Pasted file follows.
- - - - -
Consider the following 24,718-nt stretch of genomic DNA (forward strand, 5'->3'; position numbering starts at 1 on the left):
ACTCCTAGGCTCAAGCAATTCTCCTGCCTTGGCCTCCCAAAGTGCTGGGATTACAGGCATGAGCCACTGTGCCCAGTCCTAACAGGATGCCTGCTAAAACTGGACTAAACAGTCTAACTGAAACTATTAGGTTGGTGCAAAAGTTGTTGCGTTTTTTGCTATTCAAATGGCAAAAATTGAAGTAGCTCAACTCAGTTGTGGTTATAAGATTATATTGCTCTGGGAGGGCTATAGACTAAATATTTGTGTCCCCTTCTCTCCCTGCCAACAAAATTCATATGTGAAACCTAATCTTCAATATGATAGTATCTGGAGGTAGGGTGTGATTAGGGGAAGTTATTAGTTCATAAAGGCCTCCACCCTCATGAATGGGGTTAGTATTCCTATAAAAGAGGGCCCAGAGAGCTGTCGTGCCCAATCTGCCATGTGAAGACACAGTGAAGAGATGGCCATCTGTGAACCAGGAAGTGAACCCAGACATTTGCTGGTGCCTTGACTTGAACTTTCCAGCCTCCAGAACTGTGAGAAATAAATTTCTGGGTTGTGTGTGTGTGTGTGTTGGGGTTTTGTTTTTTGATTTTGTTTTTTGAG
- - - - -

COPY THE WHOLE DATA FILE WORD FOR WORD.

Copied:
Consider the following 24,718-nt stretch of genomic DNA (forward strand, 5'->3'; position numbering starts at 1 on the left):
ACTCCTAGGCTCAAGCAATTCTCCTGCCTTGGCCTCCCAAAGTGCTGGGATTACAGGCATGAGCCACTGTGCCCAGTCCTAACAGGATGCCTGCTAAAACTGGACTAAACAGTCTAACTGAAACTATTAGGTTGGTGCAAAAGTTGTTGCGTTTTTTGCTATTCAAATGGCAAAAATTGAAGTAGCTCAACTCAGTTGTGGTTATAAGATTATATTGCTCTGGGAGGGCTATAGACTAAATATTTGTGTCCCCTTCTCTCCCTGCCAACAAAATTCATATGTGAAACCTAATCTTCAATATGATAGTATCTGGAGGTAGGGTGTGATTAGGGGAAGTTATTAGTTCATAAAGGCCTCCACCCTCATGAATGGGGTTAGTATTCCTATAAAAGAGGGCCCAGAGAGCTGTCGTGCCCAATCTGCCATGTGAAGACACAGTGAAGAGATGGCCATCTGTGAACCAGGAAGTGAACCCAGACATTTGCTGGTGCCTTGACTTGAACTTTCCAGCCTCCAGAACTGTGAGAAATAAATTTCTGGGTTGTGTGTGTGTGTGTGTTGGGGTTTTGTTTTTTGATTTTGTTTTTTGAG